BOISE -- As doctors and emergency planners in the Boise area have watched the news reports out of Boston, they've been thinking about emergency plans in Idaho.
The most severe patients in an emergency would likely be taken to Saint Alphonsus Regional Medical Center in Boise.
The hospital’s trauma director says you can never be 100 percent prepared, but you can get close, and current plans are good.
We got a tour of some of the places in Ada County where emergencies - from natural disasters to plane crashes to explosions - would be handled.
There is a room where emergencies or very large scale events in Ada County can be monitored and controlled.
"Like mass casualty, it doesn't matter if it's an earthquake or an IED, the results are similar and we have to be prepared to respond to that," said Doug Hardman, Director of Emergency Management.
Hardman says watching the video of the Boston bomb explosions made him think about plans and training here.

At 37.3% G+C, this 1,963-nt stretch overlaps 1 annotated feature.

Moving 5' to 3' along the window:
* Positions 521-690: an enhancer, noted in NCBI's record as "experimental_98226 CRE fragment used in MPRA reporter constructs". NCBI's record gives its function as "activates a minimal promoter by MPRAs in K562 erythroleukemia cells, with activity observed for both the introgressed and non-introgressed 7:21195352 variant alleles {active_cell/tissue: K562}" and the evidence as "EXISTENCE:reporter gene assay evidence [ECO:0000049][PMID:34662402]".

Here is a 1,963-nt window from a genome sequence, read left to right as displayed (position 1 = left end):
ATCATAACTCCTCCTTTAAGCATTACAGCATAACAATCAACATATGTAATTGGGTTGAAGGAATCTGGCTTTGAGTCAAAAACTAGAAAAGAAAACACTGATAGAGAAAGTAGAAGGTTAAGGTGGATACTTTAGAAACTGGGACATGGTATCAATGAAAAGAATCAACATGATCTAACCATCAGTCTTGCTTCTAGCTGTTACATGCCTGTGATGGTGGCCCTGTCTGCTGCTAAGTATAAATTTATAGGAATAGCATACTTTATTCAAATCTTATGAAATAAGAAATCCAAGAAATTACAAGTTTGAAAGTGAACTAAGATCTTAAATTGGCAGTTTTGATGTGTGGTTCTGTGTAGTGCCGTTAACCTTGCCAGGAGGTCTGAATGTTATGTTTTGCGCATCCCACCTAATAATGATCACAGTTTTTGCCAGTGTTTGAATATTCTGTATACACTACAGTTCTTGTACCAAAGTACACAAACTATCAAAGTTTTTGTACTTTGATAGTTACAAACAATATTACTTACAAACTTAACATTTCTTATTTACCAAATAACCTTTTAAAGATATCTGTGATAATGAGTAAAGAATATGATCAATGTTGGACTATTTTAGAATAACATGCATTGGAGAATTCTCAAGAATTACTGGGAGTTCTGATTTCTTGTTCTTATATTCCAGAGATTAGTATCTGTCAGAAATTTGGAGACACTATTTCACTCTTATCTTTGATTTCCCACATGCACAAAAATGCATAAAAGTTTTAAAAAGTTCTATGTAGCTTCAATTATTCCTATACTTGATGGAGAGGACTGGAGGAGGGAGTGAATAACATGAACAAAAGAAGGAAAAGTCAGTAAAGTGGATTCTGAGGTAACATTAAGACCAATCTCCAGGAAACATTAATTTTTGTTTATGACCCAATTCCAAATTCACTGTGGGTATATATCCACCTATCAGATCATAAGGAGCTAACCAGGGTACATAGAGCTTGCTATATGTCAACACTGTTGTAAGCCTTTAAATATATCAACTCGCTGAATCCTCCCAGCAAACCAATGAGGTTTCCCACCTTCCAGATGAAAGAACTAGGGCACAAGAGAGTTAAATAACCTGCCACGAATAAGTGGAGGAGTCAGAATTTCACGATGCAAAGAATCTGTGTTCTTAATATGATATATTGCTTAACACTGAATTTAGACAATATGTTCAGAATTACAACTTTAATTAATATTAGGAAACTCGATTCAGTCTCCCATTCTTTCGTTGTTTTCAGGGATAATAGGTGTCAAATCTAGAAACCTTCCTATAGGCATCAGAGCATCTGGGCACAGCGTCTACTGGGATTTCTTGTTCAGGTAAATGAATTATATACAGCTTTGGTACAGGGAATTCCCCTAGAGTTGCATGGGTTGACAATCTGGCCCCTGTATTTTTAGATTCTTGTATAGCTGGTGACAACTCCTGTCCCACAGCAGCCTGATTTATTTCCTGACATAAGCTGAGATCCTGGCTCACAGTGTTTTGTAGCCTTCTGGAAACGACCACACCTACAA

"Those scenes are very chaotic at first. The key is through the planning, training, exercising how quickly you can get things under control, and get some of the problems resolved. That's kind of the key to success," Hardman said.
"The first thing that went through my head is 'I feel sorry for all the people,' but the second thing that goes through my head is 'there's going to have to be somebody to take care of all those folks,'" said Dr. Bill Morgan, Medical Director of Trauma Services.
Dr. Morgan says at Saint Alphonsus they have surgeons, doctors, nurses and equipment to handle injuries like he's seen talked about in Boston.
"Like this bed right here is where we would bring a Level 1 trauma patient. A Level 1 trauma patient would be someone whose vital signs are very sketchy or who has extensive injuries, who may have extremity amputations. Some of those things they were dealing with in Boston, those critical patients would be Level 1 patients. They would take priority over say a Level 2 or Level 3 patient," Morgan said.
Other hospitals say they too train in case a huge number of patients overflowed to all area hospitals.
"There's defined roles into who does what. We have ways to notify all employees. If we do have a lot of casualties, that's going to require extra employees, so we'd notify employees to come in. It's something we practice and take very seriously," said St. Luke's spokesman Ken Dey.
Dr. Morgan explains Saint Alphonsus is essentially the high-level trauma center between Portland and Salt Lake City.
They have a rule here where three trauma surgeons out of the six at the hospital have to be in town at any time. He says with three surgeons, they could handle 8 to 12 severely injured patients.